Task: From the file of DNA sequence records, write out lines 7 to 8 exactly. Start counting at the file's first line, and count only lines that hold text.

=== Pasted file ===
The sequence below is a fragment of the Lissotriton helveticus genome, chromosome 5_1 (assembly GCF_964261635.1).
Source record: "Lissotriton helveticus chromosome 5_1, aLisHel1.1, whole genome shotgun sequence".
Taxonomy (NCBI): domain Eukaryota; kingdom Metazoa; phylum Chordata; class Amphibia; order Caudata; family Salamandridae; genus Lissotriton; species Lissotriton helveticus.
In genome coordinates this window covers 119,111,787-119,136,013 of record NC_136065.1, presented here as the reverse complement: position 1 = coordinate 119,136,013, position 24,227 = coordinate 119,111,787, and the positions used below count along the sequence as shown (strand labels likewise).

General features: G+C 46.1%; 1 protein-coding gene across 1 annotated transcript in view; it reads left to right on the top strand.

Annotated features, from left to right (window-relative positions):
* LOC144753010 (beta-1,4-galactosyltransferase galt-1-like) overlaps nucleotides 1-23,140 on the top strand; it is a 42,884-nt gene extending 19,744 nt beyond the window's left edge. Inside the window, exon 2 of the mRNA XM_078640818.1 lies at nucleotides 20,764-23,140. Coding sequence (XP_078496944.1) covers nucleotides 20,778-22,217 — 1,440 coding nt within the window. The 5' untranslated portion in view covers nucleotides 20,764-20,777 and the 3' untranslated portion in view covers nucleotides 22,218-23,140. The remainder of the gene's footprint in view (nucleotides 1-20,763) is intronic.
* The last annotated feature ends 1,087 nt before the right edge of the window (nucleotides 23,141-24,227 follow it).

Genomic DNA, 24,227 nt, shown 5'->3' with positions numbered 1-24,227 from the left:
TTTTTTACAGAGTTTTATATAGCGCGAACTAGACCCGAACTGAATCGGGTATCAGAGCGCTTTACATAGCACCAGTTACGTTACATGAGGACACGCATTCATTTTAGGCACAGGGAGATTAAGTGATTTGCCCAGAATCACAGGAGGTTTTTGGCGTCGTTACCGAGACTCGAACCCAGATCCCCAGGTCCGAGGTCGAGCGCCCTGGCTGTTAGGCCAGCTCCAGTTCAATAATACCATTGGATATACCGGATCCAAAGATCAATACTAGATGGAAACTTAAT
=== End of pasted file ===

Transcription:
* LOC144753010 (beta-1,4-galactosyltransferase galt-1-like) overlaps nucleotides 1-23,140 on the top strand; it is a 42,884-nt gene extending 19,744 nt beyond the window's left edge. Inside the window, exon 2 of the mRNA XM_078640818.1 lies at nucleotides 20,764-23,140. Coding sequence (XP_078496944.1) covers nucleotides 20,778-22,217 — 1,440 coding nt within the window. The 5' untranslated portion in view covers nucleotides 20,764-20,777 and the 3' untranslated portion in view covers nucleotides 22,218-23,140. The remainder of the gene's footprint in view (nucleotides 1-20,763) is intronic.
* The last annotated feature ends 1,087 nt before the right edge of the window (nucleotides 23,141-24,227 follow it).